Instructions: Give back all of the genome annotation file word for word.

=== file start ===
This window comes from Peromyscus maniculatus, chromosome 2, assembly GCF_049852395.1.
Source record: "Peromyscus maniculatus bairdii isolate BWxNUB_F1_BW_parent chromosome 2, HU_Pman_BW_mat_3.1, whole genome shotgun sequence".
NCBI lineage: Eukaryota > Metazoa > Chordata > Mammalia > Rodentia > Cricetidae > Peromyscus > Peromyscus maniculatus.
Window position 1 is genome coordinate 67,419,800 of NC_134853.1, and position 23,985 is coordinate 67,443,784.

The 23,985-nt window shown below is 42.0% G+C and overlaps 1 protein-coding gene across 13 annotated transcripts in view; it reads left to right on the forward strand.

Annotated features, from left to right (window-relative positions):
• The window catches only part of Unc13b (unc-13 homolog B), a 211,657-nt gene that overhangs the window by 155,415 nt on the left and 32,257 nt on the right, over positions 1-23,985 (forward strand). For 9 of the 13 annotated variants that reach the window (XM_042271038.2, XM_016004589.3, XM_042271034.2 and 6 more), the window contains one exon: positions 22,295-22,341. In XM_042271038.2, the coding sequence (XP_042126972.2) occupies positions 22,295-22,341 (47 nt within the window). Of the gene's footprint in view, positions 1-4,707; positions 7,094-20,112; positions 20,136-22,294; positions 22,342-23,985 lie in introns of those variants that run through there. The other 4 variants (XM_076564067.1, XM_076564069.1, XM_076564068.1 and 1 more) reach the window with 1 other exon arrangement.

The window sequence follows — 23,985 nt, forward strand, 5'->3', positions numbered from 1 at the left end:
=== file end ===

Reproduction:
This window comes from Peromyscus maniculatus, chromosome 2, assembly GCF_049852395.1.
Source record: "Peromyscus maniculatus bairdii isolate BWxNUB_F1_BW_parent chromosome 2, HU_Pman_BW_mat_3.1, whole genome shotgun sequence".
NCBI lineage: Eukaryota > Metazoa > Chordata > Mammalia > Rodentia > Cricetidae > Peromyscus > Peromyscus maniculatus.
Window position 1 is genome coordinate 67,419,800 of NC_134853.1, and position 23,985 is coordinate 67,443,784.

The 23,985-nt window shown below is 42.0% G+C and overlaps 1 protein-coding gene across 13 annotated transcripts in view; it reads left to right on the forward strand.

Annotated features, from left to right (window-relative positions):
• The window catches only part of Unc13b (unc-13 homolog B), a 211,657-nt gene that overhangs the window by 155,415 nt on the left and 32,257 nt on the right, over positions 1-23,985 (forward strand). For 9 of the 13 annotated variants that reach the window (XM_042271038.2, XM_016004589.3, XM_042271034.2 and 6 more), the window contains one exon: positions 22,295-22,341. In XM_042271038.2, the coding sequence (XP_042126972.2) occupies positions 22,295-22,341 (47 nt within the window). Of the gene's footprint in view, positions 1-4,707; positions 7,094-20,112; positions 20,136-22,294; positions 22,342-23,985 lie in introns of those variants that run through there. The other 4 variants (XM_076564067.1, XM_076564069.1, XM_076564068.1 and 1 more) reach the window with 1 other exon arrangement.

The window sequence follows — 23,985 nt, forward strand, 5'->3', positions numbered from 1 at the left end: